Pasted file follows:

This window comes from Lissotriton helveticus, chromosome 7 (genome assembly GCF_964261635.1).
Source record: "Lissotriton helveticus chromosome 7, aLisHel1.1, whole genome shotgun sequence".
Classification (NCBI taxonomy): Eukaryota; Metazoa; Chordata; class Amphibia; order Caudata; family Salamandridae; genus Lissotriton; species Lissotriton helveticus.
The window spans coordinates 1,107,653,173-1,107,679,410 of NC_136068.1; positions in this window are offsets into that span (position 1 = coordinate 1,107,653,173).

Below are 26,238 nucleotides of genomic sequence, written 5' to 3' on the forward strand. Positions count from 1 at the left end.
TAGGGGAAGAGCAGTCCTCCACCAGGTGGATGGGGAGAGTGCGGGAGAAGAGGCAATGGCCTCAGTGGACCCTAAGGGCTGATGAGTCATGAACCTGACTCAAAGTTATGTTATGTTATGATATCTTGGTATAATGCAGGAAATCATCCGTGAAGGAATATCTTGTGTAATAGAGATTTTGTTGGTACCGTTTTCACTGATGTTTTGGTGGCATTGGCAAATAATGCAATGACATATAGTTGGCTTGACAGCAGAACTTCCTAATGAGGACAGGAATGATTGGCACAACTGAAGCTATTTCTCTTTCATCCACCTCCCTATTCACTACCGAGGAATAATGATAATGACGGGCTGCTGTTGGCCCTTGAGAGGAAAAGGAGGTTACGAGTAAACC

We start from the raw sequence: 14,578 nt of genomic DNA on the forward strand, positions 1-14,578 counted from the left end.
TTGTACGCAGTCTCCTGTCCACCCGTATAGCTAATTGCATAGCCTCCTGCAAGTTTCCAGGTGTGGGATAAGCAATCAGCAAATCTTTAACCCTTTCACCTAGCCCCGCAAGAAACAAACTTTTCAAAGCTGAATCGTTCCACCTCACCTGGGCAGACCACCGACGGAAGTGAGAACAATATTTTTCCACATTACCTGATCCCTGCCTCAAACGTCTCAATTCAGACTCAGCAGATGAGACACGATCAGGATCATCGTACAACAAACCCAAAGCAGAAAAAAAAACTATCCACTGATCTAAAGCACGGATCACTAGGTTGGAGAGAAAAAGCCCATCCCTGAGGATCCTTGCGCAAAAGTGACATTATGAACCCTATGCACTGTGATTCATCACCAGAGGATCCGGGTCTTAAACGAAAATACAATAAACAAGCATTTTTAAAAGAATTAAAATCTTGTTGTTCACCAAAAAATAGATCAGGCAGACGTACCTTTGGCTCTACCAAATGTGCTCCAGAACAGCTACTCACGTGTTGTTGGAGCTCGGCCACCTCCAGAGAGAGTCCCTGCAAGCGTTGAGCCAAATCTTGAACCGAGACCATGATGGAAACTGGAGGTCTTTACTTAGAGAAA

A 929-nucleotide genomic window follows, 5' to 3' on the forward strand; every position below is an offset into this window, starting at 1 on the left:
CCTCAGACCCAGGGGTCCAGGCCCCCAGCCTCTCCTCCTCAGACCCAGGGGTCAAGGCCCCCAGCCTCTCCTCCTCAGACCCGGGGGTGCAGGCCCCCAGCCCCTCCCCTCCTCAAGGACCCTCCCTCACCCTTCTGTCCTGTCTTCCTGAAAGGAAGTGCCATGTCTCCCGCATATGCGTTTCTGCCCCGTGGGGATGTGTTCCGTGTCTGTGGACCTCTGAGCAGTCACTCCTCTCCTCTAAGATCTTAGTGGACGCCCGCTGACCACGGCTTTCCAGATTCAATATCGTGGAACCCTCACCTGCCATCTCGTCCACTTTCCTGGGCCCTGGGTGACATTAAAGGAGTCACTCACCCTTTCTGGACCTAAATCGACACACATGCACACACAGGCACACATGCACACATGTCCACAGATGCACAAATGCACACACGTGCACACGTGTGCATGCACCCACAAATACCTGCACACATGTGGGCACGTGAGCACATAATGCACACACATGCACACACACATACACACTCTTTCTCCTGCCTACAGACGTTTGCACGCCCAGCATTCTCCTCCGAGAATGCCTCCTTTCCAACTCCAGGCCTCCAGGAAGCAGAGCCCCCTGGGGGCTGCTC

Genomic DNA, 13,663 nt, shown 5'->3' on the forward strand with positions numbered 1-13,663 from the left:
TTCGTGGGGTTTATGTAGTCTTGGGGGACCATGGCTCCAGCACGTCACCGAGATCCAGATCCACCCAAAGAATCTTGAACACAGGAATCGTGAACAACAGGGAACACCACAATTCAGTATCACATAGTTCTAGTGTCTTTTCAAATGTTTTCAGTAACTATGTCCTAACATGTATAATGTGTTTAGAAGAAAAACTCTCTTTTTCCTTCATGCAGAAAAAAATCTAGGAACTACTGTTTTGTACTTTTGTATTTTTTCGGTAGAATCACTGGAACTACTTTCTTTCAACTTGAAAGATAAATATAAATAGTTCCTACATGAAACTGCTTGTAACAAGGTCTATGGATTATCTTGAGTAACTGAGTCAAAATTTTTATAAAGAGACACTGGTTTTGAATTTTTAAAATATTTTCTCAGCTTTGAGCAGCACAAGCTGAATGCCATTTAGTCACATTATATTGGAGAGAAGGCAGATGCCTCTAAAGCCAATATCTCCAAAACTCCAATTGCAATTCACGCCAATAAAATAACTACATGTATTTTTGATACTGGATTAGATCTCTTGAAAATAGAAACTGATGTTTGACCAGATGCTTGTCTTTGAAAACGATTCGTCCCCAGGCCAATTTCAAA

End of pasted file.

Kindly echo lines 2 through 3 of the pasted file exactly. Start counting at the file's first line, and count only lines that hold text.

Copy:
Source record: "Lissotriton helveticus chromosome 7, aLisHel1.1, whole genome shotgun sequence".
Classification (NCBI taxonomy): Eukaryota; Metazoa; Chordata; class Amphibia; order Caudata; family Salamandridae; genus Lissotriton; species Lissotriton helveticus.